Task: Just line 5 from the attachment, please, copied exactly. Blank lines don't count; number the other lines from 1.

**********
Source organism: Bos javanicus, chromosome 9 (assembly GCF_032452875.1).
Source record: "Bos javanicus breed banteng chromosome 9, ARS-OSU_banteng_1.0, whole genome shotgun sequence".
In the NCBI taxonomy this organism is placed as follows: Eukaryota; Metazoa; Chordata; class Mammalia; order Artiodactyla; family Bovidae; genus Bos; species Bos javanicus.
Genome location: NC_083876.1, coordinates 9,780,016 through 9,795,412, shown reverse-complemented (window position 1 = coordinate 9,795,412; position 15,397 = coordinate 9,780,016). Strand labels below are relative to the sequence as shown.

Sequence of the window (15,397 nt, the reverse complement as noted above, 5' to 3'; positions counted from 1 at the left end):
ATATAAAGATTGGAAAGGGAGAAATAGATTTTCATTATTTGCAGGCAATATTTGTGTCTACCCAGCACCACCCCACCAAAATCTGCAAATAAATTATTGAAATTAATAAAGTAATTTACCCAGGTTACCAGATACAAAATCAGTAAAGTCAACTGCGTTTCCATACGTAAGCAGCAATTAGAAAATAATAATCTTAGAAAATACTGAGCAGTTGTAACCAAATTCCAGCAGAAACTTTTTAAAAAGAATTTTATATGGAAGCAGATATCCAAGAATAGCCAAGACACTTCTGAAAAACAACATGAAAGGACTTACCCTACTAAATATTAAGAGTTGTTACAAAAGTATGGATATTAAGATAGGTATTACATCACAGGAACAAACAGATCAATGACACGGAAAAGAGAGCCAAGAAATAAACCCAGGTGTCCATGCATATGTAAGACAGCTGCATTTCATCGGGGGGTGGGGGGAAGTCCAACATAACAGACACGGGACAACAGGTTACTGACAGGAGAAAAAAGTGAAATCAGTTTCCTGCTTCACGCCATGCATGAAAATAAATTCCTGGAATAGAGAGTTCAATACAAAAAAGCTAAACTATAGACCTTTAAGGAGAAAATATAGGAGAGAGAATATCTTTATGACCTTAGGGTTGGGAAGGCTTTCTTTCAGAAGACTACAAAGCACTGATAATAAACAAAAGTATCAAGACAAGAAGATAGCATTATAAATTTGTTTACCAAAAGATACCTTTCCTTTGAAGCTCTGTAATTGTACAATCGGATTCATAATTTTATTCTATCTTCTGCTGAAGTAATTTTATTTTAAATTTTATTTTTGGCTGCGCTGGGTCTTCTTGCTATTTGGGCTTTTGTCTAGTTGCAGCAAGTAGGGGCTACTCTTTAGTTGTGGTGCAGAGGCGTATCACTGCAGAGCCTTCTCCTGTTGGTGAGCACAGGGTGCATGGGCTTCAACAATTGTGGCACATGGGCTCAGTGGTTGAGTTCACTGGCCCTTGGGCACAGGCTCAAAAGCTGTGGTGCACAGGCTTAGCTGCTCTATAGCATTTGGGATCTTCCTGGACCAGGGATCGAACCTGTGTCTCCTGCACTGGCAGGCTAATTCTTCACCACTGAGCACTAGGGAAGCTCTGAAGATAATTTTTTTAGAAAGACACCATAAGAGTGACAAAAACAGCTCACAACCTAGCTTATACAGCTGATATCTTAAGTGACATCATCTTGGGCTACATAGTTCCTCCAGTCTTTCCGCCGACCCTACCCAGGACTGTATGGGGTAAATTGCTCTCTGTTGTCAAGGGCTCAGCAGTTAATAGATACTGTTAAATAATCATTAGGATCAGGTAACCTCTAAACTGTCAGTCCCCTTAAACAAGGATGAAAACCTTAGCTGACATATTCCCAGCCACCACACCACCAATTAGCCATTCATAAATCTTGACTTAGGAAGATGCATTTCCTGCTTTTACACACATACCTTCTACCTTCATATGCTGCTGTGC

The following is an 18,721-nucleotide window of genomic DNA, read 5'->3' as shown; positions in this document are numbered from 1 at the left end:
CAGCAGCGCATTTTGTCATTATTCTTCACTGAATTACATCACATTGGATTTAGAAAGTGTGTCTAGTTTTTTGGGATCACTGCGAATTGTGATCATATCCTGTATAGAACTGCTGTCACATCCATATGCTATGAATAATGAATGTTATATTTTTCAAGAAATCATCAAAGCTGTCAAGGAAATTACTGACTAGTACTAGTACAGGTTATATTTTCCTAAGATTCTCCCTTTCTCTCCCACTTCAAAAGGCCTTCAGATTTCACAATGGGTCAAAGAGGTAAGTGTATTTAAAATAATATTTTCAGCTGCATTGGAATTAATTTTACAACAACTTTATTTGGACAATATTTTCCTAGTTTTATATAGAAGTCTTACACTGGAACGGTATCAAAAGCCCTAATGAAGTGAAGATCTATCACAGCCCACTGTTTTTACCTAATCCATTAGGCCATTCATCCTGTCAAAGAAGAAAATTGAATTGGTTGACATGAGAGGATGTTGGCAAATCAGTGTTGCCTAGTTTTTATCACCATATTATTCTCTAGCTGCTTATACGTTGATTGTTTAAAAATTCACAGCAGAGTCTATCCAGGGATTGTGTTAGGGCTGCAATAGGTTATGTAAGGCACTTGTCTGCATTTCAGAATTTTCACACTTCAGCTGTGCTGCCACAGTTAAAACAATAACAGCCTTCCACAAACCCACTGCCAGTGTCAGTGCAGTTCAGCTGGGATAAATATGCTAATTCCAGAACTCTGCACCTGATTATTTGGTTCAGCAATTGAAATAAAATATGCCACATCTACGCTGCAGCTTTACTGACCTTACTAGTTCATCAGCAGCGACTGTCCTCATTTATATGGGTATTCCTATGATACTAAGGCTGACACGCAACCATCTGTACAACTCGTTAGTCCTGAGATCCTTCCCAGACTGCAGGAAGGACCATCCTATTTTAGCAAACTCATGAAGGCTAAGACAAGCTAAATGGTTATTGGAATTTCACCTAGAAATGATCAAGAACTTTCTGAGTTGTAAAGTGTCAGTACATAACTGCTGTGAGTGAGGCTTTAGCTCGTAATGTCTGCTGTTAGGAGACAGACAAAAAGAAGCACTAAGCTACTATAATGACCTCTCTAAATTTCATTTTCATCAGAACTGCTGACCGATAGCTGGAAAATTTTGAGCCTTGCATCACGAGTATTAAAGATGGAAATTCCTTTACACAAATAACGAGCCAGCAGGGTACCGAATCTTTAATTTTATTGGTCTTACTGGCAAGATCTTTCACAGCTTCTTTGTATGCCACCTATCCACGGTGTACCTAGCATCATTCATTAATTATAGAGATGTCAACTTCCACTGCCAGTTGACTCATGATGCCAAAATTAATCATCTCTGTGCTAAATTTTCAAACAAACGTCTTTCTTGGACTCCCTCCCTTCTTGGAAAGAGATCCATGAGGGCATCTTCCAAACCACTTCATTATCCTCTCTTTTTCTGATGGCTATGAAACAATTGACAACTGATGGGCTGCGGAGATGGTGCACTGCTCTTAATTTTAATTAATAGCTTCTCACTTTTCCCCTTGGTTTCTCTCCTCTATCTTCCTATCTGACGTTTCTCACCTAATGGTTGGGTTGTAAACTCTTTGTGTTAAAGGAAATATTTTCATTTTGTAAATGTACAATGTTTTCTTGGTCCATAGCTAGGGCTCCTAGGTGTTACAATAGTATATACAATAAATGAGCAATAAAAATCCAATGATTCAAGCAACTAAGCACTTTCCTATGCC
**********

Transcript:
Sequence of the window (15,397 nt, the reverse complement as noted above, 5' to 3'; positions counted from 1 at the left end):